Retro-Haskell: can we get seq somewhat under control?

Index Int vlad.z.4096 at
Wed Dec 21 19:14:01 UTC 2016

There's a related GHC Proposal:

On Wed, Dec 21, 2016 at 10:04 PM, David Feuer <david.feuer at> wrote:
> In the Old Days (some time before Haskell 98), `seq` wasn't fully
> polymorphic. It could only be applied to instances of a certain class.
> I don't know the name that class had, but let's say Seq. Apparently,
> some people didn't like that, and now it's gone. I'd love to be able
> to turn on a language extension, use an alternate Prelude, and get it
> back. I'm not ready to put up a full-scale proposal yet; I'm hoping
> some people may have suggestions for details. Some thoughts:
> 1. Why do you want that crazy thing, David?
> When implementing general-purpose lazy data structures, a *lot* of
> things need to be done strictly for efficiency. Often, the easiest way
> to do this is using either bang patterns or strict data constructors.
> Care is necessary to only ever force pieces of the data structure, and
> not the polymorphic data a user has stored in it.
> 2. Why does it need GHC support?
> It would certainly be possible to write alternative versions of `seq`,
> `$!`, and `evaluate` to use a user-supplied Seq class. It should even
> be possible to deal with strict data constructors by hand or
> (probably) using Template Haskell. For instance,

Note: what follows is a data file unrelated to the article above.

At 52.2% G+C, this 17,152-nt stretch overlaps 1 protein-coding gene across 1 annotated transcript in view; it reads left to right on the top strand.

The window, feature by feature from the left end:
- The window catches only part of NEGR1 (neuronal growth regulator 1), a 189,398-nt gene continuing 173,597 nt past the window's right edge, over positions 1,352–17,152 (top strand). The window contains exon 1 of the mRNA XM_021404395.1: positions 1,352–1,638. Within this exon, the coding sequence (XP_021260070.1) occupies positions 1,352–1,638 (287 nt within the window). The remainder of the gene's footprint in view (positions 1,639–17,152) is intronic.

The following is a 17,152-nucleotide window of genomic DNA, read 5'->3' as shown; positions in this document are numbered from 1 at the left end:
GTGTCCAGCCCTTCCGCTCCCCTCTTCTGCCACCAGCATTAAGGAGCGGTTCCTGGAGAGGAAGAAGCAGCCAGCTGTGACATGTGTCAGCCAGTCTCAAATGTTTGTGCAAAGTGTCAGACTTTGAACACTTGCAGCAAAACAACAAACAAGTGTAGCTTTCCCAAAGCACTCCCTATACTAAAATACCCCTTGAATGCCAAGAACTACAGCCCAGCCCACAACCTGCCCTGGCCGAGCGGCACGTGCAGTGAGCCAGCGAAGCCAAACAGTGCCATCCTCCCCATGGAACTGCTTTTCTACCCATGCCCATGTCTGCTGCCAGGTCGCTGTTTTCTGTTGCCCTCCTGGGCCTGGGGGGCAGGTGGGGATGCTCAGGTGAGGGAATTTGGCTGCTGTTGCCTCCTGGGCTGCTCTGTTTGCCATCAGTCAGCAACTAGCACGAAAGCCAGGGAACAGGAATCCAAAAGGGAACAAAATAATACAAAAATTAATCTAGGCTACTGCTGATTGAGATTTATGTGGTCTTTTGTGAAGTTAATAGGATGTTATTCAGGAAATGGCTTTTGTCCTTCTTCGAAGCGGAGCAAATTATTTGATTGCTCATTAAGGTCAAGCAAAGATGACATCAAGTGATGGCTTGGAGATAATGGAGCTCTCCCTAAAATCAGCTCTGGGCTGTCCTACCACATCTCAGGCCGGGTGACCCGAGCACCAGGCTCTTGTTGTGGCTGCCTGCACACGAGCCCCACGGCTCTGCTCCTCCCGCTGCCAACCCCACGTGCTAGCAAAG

> data Foo a = Foo !Int !a
> would translate to normal GHC Haskell as
> data Foo a = Seq a => Foo !Int !a
> But only GHC can extend this to bang patterns, deal with the
> interactions with coercions, and optimize it thoroughly.
> 3. How does Seq interact with coercions and roles?
> I believe we'd probably want a special rule that
> (Seq a, Coercible a b) => Seq b
> Thanks to this rule, a Seq constraint on a type variable shouldn't
> prevent it from having a representational role.
> The downside of this rule is that if something *can* be forced, but we
> don't *want* it to be, then we have to hide it a little more carefully
> than we might like. This shouldn't be too hard, however, using a
> newtype defined in a separate module that exports a pattern synonym
> instead of a constructor, to hide the coercibility.
> 4. Optimize? What?
> Nobody wants Seq constraints blocking up specialization. Today, a function
> foo :: (Seq a, Foldable f) => f a -> ()
> won't specialize to the Foldable instance if the Seq instance is
> unknown. This is lousy. Furthermore, all Seq instances are the same.
> The RTS doesn't actually need a dictionary to force something to WHNF.
> The situation is somewhat similar to that of Coercible, *but more so*.
> Coercible sometimes needs to pass evidence at runtime to maintain type
> safety. But Seq carries no type safety hazard whatsoever--when
> compiling in "production mode", we can just *assume* that Seq evidence
> is valid, and erase it immediately after type checking; the worst
> thing that could possibly happen is that someone will force a function
> and get weird semantics. Further, we should *unconditionally* erase
> Seq evidence from datatypes; this is necessary to maintain
> compatibility with the usual data representations. I don't know if
> this unconditional erasure could cause "laziness safety" issues, but
> the system would be essentially unusable without it.
> 4. What would the language extension do, exactly?
> a. Automatically satisfy Seq for data types and families.
> b. Propagate Seq constraints using the usual rules and the special
> Coercible rule.
> c. Modify the translation of strict fields to add Seq constraints as required.
> David Feuer
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